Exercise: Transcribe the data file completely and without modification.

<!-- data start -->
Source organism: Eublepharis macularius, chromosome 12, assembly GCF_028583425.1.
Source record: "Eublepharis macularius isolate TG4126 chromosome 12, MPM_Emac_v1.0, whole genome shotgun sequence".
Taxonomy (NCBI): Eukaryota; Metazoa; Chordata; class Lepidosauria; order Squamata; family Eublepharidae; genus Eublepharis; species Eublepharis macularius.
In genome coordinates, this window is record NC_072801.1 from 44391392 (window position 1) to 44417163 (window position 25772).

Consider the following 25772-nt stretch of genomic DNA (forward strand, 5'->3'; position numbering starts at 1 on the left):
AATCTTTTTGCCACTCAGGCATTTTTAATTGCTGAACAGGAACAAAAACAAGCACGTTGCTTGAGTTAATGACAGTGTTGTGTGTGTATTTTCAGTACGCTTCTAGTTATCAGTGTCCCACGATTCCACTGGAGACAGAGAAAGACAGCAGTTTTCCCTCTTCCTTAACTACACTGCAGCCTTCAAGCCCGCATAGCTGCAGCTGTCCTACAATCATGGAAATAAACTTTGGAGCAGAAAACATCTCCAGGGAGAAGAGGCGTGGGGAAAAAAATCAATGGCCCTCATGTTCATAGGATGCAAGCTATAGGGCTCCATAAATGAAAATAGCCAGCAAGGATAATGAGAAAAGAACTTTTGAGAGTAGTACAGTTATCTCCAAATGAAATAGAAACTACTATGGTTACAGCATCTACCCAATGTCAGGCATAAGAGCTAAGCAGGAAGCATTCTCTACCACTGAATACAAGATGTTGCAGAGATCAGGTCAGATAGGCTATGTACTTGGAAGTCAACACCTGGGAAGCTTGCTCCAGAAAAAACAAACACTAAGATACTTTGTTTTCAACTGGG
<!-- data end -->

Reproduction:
Source organism: Eublepharis macularius, chromosome 12, assembly GCF_028583425.1.
Source record: "Eublepharis macularius isolate TG4126 chromosome 12, MPM_Emac_v1.0, whole genome shotgun sequence".
Taxonomy (NCBI): Eukaryota; Metazoa; Chordata; class Lepidosauria; order Squamata; family Eublepharidae; genus Eublepharis; species Eublepharis macularius.
In genome coordinates, this window is record NC_072801.1 from 44391392 (window position 1) to 44417163 (window position 25772).

Consider the following 25772-nt stretch of genomic DNA (forward strand, 5'->3'; position numbering starts at 1 on the left):
AATCTTTTTGCCACTCAGGCATTTTTAATTGCTGAACAGGAACAAAAACAAGCACGTTGCTTGAGTTAATGACAGTGTTGTGTGTGTATTTTCAGTACGCTTCTAGTTATCAGTGTCCCACGATTCCACTGGAGACAGAGAAAGACAGCAGTTTTCCCTCTTCCTTAACTACACTGCAGCCTTCAAGCCCGCATAGCTGCAGCTGTCCTACAATCATGGAAATAAACTTTGGAGCAGAAAACATCTCCAGGGAGAAGAGGCGTGGGGAAAAAAATCAATGGCCCTCATGTTCATAGGATGCAAGCTATAGGGCTCCATAAATGAAAATAGCCAGCAAGGATAATGAGAAAAGAACTTTTGAGAGTAGTACAGTTATCTCCAAATGAAATAGAAACTACTATGGTTACAGCATCTACCCAATGTCAGGCATAAGAGCTAAGCAGGAAGCATTCTCTACCACTGAATACAAGATGTTGCAGAGATCAGGTCAGATAGGCTATGTACTTGGAAGTCAACACCTGGGAAGCTTGCTCCAGAAAAAACAAACACTAAGATACTTTGTTTTCAACTGGG